A worldview is simply a blueprint, a pattern, or a guide to how we, as humans, see the world and interpret our lives. A Christian worldview has the same premise but sees God as the Alpha and the Omega. Our whole sense of being is based upon the belief in the Holy Trinity and we were created by God in his image. We are here on this earth to promote his love and good deeds through our actions and our beliefs. The flags in the “ Story of the Bible”; Creation, Fall and the Covenants are important to us as Christians because of their historical and spiritual value. We believe God is our Creator and the Book of Genesis tells us how the earth was made and why there is man and woman as masters of this world. The Fall is just as important as it details why sin and death are introduced to this world and why we will need redemption to be restored into God’s good graces. Finally, the Covenants are our reassurance of God’s responsibility and dedication to us, his beloved followers.
He promises us life after death and the Glory of Heaven. The common thread throughout these flags are the continued reminder He is in charge and, much like a parent, love and cherish us but with a stern hand. The analogy of God/mankind to parent/child is an accurate interpretation of my view of life in comparison to a Christian worldview. I certainly do not assume, as parents, we are anywhere equal to God in his role of the Father of Jesus. However, I see us being born, developing as a child and being initiated to new rules and experiences. As we grow, our parents give us guidance and become role-models in our lives. We continue to meet all types of people, experience love, sadness, death and elation. And, as we start to enter the final chapters of our lives, we reflect and prepare for the beginning of a new life.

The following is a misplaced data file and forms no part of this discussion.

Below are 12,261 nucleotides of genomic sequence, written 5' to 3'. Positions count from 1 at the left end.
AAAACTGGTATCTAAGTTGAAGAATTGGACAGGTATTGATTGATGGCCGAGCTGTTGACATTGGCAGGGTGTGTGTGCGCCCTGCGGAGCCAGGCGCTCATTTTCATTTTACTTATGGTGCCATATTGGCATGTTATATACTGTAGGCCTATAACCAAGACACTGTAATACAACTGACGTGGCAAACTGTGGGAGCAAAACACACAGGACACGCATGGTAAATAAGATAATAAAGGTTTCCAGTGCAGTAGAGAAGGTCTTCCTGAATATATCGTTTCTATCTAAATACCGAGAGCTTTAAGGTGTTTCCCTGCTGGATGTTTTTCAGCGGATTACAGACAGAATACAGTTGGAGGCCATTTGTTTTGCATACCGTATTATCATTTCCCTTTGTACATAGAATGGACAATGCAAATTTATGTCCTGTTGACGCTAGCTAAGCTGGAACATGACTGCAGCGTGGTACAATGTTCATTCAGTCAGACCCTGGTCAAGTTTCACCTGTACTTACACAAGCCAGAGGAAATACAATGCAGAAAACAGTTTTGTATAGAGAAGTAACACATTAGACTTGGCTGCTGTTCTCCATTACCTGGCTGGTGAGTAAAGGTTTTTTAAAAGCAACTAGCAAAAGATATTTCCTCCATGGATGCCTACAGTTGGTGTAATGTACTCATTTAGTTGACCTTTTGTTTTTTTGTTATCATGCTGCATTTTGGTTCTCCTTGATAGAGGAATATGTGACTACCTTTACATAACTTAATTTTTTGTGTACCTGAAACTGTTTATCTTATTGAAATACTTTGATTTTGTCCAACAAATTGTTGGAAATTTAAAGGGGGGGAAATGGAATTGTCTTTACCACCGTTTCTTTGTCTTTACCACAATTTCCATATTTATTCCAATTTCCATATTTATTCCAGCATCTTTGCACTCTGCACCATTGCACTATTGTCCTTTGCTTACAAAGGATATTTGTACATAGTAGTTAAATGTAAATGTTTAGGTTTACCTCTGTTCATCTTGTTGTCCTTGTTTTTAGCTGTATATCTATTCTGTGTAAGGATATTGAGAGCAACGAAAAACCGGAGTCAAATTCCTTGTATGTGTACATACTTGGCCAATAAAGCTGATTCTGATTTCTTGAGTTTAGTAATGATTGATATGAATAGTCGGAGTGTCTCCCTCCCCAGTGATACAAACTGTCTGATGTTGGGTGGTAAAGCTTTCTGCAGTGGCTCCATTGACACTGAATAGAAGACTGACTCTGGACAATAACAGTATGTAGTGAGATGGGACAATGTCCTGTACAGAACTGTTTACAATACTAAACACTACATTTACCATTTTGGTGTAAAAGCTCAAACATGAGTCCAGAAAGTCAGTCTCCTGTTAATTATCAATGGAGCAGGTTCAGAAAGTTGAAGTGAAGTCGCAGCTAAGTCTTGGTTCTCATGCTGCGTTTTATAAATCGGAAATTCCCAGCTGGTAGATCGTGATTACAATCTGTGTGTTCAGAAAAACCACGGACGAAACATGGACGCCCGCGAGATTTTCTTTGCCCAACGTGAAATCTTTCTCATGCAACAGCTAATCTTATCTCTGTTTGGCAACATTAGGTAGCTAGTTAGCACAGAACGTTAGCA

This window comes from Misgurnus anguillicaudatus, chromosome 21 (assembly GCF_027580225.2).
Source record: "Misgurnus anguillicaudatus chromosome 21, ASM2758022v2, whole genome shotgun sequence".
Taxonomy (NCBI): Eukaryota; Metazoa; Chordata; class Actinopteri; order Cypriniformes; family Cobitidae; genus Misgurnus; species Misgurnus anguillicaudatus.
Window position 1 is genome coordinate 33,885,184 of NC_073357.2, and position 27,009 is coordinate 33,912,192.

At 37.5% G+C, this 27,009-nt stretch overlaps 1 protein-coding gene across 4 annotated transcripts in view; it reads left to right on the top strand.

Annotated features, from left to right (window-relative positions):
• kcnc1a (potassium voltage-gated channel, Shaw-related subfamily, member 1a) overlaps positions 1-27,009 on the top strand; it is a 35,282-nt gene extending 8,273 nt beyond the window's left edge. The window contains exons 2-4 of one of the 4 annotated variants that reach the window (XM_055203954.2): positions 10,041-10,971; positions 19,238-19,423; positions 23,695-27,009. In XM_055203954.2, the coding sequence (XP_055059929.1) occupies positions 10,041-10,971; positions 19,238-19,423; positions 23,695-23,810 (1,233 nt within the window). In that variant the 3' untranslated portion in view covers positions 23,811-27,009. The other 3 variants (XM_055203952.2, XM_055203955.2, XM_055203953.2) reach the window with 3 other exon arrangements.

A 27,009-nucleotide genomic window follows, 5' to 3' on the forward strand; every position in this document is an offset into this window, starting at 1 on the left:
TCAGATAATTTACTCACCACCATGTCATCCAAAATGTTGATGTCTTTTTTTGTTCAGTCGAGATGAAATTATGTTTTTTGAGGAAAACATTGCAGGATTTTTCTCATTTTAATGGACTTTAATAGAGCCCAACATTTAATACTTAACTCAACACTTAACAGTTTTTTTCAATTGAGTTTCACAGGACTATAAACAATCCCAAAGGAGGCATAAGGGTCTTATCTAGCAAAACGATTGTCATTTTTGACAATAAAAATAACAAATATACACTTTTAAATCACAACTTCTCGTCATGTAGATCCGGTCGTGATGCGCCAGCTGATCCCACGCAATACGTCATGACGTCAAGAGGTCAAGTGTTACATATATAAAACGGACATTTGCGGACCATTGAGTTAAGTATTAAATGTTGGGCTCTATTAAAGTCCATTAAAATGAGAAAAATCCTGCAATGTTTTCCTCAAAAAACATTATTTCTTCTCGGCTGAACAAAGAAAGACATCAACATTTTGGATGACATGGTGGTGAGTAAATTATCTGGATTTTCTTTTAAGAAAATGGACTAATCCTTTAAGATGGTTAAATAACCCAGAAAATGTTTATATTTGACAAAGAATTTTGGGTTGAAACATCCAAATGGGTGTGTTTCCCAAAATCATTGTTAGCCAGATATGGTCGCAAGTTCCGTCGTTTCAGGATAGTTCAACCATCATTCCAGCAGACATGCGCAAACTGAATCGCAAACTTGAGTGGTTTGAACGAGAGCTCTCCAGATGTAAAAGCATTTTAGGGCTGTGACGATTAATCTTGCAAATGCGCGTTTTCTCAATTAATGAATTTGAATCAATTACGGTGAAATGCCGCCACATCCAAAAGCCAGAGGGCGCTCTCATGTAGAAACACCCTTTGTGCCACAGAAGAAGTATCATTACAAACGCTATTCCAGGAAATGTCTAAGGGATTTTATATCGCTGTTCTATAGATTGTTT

Before taking the quiz regarding my worldview, I was fairly confident the end result would be the label of Christian. During the process, I was beginning to feel the stirrings of unrest; “ these questions are not so straight-forward”, “ there has to be another answer choice!” Ultimately, I was given the label of atheist. Cue the silence, listen for the pin drop. I do not agree at all with the label. In fact, it caused me to re-evaluate some of my answers and research other choices for my beliefs. What I found was a sharing or blending of ideas/beliefs that strongly resembled that of Deism. Because it is a sharing or blending of beliefs, I cannot give myself the official stamp of being Deistic. According to the World Union of Deists, their definition for a modern society is, “ Deism is the recognition of a universal creative force greater than that demonstrated by mankind, supported by personal observation of laws and designs in nature and the universe, perpetuated and validated by the innate ability of human reason coupled with the rejection of claims made by individuals and organized religions of having received special divine revelation.” (Deism. com, 2009)
In other words, I believe in God and that he gave us the power to reason and to make our own decisions in life. On the flipside, I believe in the words of the Bible and that Jesus is the Son of God and died for our sins. Obviously, there is much blending of religion and spirituality on varying levels occurring in my life. Analyzing my worldview is reflective of the way I approach many facets of my life. I do not belong to one political group but share values and traits of varied sides. My job description is not a black/white model; I tend to add other tasks because of my interests in all aspects of teaching. However, while I have reveled in these adaptations, there is a feeling of discontent to find it applies to my spirituality as well. I feel I have strayed from the beliefs I was raised on and am now uncomfortable with my current position of wanting the best of all worlds. What this quiz has taught me is to return to my original teachings in life regarding my value system and retrace some valuable steps to find where I veered from the path of Christianity.